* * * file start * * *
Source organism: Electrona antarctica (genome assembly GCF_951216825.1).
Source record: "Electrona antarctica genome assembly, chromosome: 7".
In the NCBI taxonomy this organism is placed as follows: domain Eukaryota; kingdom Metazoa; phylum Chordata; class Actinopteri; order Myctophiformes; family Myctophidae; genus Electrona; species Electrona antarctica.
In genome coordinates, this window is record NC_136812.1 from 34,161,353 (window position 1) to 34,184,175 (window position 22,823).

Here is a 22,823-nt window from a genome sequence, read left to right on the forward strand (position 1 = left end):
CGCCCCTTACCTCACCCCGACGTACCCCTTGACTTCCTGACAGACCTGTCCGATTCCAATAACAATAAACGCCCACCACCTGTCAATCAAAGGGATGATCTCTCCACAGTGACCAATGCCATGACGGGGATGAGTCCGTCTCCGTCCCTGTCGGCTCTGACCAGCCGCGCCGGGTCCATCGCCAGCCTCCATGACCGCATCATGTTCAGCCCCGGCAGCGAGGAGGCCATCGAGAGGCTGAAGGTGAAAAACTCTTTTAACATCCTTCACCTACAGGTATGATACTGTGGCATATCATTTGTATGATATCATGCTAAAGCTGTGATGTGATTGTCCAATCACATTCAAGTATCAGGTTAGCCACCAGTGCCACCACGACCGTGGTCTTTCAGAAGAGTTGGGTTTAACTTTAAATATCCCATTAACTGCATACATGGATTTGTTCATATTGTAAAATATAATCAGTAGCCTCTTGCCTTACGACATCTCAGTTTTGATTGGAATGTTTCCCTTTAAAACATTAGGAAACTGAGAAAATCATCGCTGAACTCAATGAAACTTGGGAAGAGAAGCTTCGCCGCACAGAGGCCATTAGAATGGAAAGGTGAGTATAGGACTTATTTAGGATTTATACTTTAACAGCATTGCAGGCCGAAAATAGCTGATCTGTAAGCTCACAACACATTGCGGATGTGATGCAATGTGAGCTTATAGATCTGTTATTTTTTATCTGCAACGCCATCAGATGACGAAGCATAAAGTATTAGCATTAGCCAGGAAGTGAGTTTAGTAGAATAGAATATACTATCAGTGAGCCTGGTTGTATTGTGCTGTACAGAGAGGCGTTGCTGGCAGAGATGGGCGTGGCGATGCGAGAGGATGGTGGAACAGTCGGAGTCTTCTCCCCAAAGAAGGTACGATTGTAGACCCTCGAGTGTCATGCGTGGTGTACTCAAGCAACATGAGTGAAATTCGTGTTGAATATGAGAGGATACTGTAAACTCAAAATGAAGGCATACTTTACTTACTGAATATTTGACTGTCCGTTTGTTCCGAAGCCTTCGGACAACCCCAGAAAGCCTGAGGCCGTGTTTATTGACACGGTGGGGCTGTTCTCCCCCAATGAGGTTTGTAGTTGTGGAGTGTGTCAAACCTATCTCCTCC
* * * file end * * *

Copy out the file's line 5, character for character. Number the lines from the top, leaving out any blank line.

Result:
Here is a 22,823-nt window from a genome sequence, read left to right on the forward strand (position 1 = left end):